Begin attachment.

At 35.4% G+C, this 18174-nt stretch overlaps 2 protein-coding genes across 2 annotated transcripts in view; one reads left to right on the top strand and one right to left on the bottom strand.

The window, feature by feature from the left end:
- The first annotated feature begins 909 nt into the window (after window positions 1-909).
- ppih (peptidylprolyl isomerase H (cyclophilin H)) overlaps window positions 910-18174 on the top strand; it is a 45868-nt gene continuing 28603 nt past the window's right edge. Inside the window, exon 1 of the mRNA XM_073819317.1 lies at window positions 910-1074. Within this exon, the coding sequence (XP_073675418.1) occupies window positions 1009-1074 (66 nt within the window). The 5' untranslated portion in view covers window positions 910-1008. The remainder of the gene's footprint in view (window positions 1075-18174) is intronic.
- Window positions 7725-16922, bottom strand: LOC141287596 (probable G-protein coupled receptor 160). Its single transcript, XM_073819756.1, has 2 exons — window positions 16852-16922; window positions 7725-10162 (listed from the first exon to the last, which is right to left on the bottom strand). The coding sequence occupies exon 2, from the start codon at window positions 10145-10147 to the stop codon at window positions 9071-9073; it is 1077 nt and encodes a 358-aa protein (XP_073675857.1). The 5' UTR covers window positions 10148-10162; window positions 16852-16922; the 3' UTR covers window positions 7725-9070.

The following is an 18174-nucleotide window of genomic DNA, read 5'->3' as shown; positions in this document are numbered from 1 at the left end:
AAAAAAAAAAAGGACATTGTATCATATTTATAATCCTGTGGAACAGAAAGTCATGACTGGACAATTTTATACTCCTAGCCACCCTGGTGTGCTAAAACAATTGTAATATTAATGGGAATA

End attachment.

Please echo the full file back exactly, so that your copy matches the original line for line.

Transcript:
At 35.4% G+C, this 18174-nt stretch overlaps 2 protein-coding genes across 2 annotated transcripts in view; one reads left to right on the top strand and one right to left on the bottom strand.

The window, feature by feature from the left end:
- The first annotated feature begins 909 nt into the window (after window positions 1-909).
- ppih (peptidylprolyl isomerase H (cyclophilin H)) overlaps window positions 910-18174 on the top strand; it is a 45868-nt gene continuing 28603 nt past the window's right edge. Inside the window, exon 1 of the mRNA XM_073819317.1 lies at window positions 910-1074. Within this exon, the coding sequence (XP_073675418.1) occupies window positions 1009-1074 (66 nt within the window). The 5' untranslated portion in view covers window positions 910-1008. The remainder of the gene's footprint in view (window positions 1075-18174) is intronic.
- Window positions 7725-16922, bottom strand: LOC141287596 (probable G-protein coupled receptor 160). Its single transcript, XM_073819756.1, has 2 exons — window positions 16852-16922; window positions 7725-10162 (listed from the first exon to the last, which is right to left on the bottom strand). The coding sequence occupies exon 2, from the start codon at window positions 10145-10147 to the stop codon at window positions 9071-9073; it is 1077 nt and encodes a 358-aa protein (XP_073675857.1). The 5' UTR covers window positions 10148-10162; window positions 16852-16922; the 3' UTR covers window positions 7725-9070.

The following is an 18174-nucleotide window of genomic DNA, read 5'->3' as shown; positions in this document are numbered from 1 at the left end:
AAAAAAAAAAAGGACATTGTATCATATTTATAATCCTGTGGAACAGAAAGTCATGACTGGACAATTTTATACTCCTAGCCACCCTGGTGTGCTAAAACAATTGTAATATTAATGGGAATA